This is my 1st post .so please be gentle and I hope I have put this in the right forum
I have just completed a NVQ level 2 course in 2D CAD and for the 1st time in many years have found something I loved doing.
I understand my questions are a bit abstract but I would truly appreciate some advice, my question is I would like to pursue a career with CAD / design but am unsure what direction to take or indeed how to take a path I choose.
The traditional way seems to be in Architecture / engineering but as I am a "mature student" these options will involve getting a degree in those subjects, which in itself isn't a problem (bar the expense) but there seems to be so many people that will have these qualifications the competition would make employment / self employment quite difficult.
I was thinking of combining an Open University course in Engineering, Technology and Design & Autodesk inventor but stuff like 3D Modeling looks very intriguing
In a nutshell any advice will be greatly appreciated.
At 45 I put myself through a nightschool course to get something on paper, after working on site as a joiner. The only problem I have had finding work, is 'when can you start'. the last time at age 51, I left the interview with a contract. In my experience it is the experience outside of cad that employers find the most interesting. You didn't mention your previous employment, but I would say try and find something where your previuos work and experience can be put to use.
Similar to Steven-G's. I did civilian and military construction for over 20 years. I went to a technical school and earned an Associates in CAD Technology at 40.
You don't need to seek a BS in engineering to do what you love. You have to look at the time and money you will put into the degree and compare it to the return on your future income. The return is far greater the younger you are and more years you can work. At 40, I didn't see that break even point, going to traditional route, until I was into my late 50's. Hardly worth going that route. I needed an edge to enter the CAD field "running" and not just "crawling or walking" as someone in their 20's might.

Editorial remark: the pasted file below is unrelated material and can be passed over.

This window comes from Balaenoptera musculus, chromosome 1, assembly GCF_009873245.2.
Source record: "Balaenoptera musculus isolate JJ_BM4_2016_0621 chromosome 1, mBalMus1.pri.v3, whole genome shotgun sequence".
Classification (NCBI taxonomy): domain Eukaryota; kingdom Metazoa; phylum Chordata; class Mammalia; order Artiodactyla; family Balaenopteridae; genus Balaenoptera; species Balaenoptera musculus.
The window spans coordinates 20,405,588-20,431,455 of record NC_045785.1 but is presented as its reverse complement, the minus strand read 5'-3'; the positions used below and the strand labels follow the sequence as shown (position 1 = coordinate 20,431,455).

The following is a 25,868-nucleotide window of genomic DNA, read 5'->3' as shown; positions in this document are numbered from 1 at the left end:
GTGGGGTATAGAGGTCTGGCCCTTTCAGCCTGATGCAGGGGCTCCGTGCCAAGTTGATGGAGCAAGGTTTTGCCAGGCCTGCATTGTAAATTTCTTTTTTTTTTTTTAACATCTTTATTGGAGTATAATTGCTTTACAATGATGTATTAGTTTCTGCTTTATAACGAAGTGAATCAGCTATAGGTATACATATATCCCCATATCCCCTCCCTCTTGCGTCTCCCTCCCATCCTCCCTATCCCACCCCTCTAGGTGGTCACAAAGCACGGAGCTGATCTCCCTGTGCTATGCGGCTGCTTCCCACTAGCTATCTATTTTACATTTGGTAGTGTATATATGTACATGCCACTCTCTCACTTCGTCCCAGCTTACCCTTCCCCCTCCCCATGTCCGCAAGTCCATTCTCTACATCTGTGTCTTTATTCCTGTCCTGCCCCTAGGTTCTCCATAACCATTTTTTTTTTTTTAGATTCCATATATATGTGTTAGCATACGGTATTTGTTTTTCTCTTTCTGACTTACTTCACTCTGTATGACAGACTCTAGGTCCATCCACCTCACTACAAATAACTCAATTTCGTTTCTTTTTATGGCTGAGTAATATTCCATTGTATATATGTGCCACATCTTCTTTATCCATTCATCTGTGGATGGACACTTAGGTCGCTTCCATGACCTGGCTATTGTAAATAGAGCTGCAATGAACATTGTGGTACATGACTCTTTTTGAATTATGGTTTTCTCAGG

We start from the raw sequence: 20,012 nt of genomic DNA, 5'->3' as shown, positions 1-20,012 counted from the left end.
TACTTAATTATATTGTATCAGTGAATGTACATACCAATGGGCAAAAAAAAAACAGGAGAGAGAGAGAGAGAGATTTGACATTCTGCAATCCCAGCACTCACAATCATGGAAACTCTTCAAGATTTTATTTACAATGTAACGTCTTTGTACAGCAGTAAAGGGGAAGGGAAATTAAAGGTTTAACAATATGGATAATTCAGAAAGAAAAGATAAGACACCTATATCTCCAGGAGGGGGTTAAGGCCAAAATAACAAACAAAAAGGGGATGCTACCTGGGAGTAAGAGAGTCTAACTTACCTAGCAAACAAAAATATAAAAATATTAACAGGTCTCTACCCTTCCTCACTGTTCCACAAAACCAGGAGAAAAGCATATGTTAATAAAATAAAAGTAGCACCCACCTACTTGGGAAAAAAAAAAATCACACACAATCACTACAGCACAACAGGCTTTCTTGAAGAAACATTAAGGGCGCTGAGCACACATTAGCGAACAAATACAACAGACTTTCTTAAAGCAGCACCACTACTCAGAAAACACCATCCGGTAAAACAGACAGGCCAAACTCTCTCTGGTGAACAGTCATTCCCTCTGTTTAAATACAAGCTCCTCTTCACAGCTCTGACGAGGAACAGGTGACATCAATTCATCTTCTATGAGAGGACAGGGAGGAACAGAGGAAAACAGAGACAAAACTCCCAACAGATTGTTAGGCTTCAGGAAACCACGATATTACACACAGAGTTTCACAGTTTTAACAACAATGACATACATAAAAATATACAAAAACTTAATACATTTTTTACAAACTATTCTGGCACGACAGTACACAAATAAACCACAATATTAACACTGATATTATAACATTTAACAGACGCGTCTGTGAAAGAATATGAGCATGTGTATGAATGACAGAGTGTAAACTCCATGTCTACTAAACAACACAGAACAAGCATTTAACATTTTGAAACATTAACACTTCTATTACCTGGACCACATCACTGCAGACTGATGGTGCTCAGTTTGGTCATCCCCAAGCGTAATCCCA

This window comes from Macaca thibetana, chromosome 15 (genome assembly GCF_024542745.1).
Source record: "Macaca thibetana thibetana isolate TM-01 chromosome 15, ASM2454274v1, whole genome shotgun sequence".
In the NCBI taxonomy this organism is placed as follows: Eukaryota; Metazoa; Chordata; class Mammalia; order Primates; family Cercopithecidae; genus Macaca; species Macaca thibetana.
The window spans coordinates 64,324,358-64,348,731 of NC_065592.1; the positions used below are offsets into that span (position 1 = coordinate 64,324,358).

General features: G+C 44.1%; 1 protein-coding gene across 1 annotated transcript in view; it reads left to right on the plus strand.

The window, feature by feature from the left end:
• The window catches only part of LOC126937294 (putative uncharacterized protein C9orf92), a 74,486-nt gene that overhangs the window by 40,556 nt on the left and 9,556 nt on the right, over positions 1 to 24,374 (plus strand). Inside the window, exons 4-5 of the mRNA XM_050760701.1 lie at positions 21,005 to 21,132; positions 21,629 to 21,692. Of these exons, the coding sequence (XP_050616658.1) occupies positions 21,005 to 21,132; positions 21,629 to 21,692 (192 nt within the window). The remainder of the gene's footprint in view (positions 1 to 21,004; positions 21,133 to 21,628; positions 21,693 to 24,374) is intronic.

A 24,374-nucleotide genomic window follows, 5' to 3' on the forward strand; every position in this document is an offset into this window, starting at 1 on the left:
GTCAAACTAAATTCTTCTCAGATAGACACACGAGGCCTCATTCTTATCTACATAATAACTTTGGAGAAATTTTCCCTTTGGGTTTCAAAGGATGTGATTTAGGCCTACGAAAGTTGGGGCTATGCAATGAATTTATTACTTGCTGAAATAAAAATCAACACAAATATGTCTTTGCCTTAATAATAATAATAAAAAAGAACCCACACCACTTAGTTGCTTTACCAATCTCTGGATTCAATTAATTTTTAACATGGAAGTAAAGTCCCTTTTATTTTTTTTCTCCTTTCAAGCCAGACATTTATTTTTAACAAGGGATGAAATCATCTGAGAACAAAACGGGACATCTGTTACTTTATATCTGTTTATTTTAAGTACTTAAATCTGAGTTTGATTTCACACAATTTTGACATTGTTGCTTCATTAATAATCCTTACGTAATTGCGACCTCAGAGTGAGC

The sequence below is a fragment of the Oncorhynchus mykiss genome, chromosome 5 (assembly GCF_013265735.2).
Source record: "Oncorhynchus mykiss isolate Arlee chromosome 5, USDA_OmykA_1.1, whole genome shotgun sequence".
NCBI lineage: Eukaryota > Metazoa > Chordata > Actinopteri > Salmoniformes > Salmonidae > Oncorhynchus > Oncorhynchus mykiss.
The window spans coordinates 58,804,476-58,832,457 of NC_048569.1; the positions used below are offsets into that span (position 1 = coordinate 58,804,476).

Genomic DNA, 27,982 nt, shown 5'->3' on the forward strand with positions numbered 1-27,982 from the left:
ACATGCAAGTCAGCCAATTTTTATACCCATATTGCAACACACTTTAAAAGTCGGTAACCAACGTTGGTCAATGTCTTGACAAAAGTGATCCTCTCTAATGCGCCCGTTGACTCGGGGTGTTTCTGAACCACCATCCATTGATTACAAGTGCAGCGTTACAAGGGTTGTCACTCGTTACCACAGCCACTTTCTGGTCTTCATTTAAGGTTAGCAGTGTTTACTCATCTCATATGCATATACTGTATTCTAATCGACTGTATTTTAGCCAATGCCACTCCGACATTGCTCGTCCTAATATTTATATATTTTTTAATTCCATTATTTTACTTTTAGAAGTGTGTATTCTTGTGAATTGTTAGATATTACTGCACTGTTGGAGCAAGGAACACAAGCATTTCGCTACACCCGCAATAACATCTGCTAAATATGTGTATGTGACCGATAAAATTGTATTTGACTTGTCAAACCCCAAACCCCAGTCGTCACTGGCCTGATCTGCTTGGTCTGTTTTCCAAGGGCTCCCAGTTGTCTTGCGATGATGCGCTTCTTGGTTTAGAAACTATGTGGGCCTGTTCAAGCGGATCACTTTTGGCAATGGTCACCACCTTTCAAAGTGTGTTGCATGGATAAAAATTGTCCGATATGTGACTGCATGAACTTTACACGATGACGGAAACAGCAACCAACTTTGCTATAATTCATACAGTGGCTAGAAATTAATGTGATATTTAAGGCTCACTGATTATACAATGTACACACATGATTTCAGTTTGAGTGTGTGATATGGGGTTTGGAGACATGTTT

If you are truly looking for CAD/Design work and not just redlining an engneer's work, use your experience on your resume as the focal point. Let the education be a side note or bonus for the employer. Place emphasis on your leadership or ability to work with others, whichever is appropriate for the position you are applying for.
Starting out, I placed a lot of emphasis on teamwork and taking orders easily. Being ex-military, that was an easy sell at the interview. After all, you're not starting at the top and employers don't want others to feel inferior if they hire you. Once you get in the door, then you can let your initiative and life strengths promote you before others.
I wish you "good luck!"
Thank you Melanie, Steven & Steve for the replies they have been very helpfull, the problem is I am looking to go in a completely new direction, my past career was as a commercial diver and is a path I have left. Since returning to the UK I have been working as a painter / tiler (as diving qualifications, experience & skills don't transfer well into the general job market) I don't want to stay in this line of work.
Looks like I will go down the product design route
Again thanks for the help
Thanks for the post, I have tried to reply but for some reason the forum keeps dumping my posts. It's interesting to come across someone with such a different background to me but yet in many ways so similar. The one issue I have here in the UK is that this country has gone down the path of certification is everything so opportunities are now limited, I will go down the engineering design route I think even if it's too late career wise it's always good to keep learning.
Do you have a Twitter a/c, if so let me know your Twitter name & I will follow or you can follow me on @kernowrod
Access a broad range of knowledge to help get the most out of your products and services.